Schooling issues (US) (none / 0) (#86)
by vsigma on Sat Jun 10, 2000 at 10:43:50 AM EST
Hi. As a ceramic engineer/QA silly person turned teacher for the past 2 years in an attempt to change the world to do something positive - these are the conclusions I have drawn, along with some commentary on some of the things I saw related to this story...
- Curriculm: I teach in New Jersey, and there are state mandated 'things' that we have to get through, as well as things that we, as teachers would like to get through. The unfortunate thing is that standardized testing that is so prevalent these days slices down on the stuff that we would like to get through (the fun stuff, and not just the basic material). Teaching AP Chem/honours Chem/AP Physics (A-B)/honours physics [yes, I was dumb *AND* suicidal when i took this job for the past year] - I have to nail a variety of things on a fairly tight schedule - especially since the AP exams are early May. And while I am 25 at the moment, and really, not all that removed from these students of mine, I feel such a disparity of ability compared to when I went to high school (graduated HS in '93). Some of the essential core basic computing skills have been replaced with the desire and dependency on calculators. Cheating is rather common form with these new graphic calculators, where they simply use the programme space to just dump in equations and other things. And let me tell you, trying to conjure up exams that do not exactly require calculators *AND* allow for a somewhat easy grading session is NOT an easy task. I have to balance exams between comprehension/base knowledge/understanding/gradability. Its rather insane most of the time. Heading back to curriculum, the goal, ultimately, is to show the students how to learn and problem solve (At least, that is what I believe). One can always learn content by picking up a book and reading, but problem solving skills are ultimately more important in this thing that we call life. As without them, none of us would survive in the real world. And the core materials these days just do not allow for problem solving skills, but more for flush and dump content knowledge (like some one else who posted about their class valedictorian earlier) for these damned standardized tests.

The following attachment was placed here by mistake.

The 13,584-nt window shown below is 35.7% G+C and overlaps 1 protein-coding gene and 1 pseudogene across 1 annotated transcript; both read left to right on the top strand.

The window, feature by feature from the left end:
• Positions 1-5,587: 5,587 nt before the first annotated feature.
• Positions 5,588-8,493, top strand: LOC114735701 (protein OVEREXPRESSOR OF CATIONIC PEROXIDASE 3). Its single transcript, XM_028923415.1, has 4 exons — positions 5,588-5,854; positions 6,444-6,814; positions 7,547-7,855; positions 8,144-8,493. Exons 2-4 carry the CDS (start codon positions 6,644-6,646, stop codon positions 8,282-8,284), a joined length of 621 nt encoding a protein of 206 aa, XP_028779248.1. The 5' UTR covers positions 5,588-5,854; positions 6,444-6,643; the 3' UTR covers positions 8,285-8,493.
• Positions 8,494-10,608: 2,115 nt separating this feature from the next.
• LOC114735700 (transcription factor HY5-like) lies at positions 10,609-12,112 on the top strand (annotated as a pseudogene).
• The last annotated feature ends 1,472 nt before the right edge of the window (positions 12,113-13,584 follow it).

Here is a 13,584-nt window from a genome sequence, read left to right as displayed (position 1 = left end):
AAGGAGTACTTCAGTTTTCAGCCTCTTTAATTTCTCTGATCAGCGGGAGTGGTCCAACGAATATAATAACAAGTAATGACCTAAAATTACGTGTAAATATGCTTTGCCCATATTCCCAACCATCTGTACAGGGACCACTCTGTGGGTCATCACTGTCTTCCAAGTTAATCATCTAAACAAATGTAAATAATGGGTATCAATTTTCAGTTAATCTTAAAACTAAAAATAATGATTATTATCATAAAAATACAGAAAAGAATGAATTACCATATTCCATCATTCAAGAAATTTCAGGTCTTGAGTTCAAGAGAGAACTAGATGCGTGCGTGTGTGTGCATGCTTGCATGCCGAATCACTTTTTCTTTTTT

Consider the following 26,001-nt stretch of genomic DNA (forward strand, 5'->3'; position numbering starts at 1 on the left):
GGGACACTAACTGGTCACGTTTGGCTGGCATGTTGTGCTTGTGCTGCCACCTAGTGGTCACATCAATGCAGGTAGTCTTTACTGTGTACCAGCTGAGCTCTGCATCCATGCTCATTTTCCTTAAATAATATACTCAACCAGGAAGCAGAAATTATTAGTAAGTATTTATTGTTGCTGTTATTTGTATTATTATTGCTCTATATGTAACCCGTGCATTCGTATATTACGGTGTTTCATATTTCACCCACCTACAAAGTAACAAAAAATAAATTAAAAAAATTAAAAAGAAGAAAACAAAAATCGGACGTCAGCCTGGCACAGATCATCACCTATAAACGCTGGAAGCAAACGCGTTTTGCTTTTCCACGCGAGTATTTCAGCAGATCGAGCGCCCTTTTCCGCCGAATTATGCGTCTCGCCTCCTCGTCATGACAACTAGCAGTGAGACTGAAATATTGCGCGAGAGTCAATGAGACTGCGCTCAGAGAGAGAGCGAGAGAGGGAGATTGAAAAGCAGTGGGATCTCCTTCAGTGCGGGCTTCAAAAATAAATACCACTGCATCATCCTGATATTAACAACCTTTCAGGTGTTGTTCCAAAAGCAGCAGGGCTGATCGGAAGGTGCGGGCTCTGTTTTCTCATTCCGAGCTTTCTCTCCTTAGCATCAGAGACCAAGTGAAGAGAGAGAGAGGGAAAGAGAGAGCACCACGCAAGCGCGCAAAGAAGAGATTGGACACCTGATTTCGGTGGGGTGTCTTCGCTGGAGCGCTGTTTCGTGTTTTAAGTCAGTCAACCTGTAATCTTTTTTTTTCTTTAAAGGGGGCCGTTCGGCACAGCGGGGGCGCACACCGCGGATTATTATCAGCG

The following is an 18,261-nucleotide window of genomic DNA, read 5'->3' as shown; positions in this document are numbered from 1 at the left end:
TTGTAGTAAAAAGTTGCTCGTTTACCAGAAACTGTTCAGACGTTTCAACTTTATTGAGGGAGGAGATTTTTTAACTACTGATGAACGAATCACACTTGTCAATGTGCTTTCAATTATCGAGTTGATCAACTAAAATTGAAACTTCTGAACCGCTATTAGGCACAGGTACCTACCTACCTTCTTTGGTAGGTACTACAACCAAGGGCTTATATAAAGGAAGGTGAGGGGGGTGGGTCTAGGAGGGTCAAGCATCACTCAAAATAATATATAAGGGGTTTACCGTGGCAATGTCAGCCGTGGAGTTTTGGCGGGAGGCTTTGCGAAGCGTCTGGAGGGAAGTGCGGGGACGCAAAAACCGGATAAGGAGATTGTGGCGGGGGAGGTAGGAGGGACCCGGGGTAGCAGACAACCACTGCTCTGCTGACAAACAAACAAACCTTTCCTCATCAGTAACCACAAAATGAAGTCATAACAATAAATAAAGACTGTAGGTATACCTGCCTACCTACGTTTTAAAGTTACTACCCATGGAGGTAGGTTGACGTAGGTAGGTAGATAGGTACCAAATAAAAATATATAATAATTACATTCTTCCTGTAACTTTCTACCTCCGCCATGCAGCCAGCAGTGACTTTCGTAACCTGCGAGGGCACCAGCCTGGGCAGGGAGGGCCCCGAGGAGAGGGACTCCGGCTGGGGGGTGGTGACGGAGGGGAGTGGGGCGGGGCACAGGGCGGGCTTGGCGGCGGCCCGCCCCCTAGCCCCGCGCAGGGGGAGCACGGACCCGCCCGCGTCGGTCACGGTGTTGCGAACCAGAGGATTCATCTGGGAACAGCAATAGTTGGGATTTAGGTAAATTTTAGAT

- teacher certification - most of you would laugh at how I got certified, but I laud the state in implementing it. As my undergraduate degrees are in Ceramic engineering AND theater (no education what so ever), I technically have zero education experience when i decided that I would like a chance to change the world for the better. In NJ, they offer a programme called Alternate Route, where, essentially, as long as you have a bachelor's degree in *ANYTHING*, and am willing to pay money to take some standardized exams* (more on this later), fill out some forms, get checked out by the FBI and pay money to the state - they'll give you a provisional license to legally look for a job. Once you find somewhere that is interested in taking you on as one of these alternate route candidates, you are thrown into teaching for 1 full year, and take a class that lasts for approximately 80% of the school year. Assuming you survive the class and teaching the classes that you have for the year, and get ok reviews from your department head and principal, you get a REAL teaching certification which does not say how you got it in the first place. Obviously, they will only allow you to teach in areas where you have your degree in *OR* where you have worked for at least X number of years with demonstrated proof of knowledge to teach in that area. WHY are they doing this, you might inquire. Well, in the areas that I am certified for (Physical science, Physics, Chemistry, Mathematics and Performing Art) - there is a significant shortage of people. Not even just good people or bad people, but shortage in general. And many people who are displaced from industry are more than qualified to do this, so that they allow it. And it makes sense to a certain degree, after all, teaching, in some sense, is essentially 'Crowd Control while attempting to disseminate knowledge and understanding at the same time.'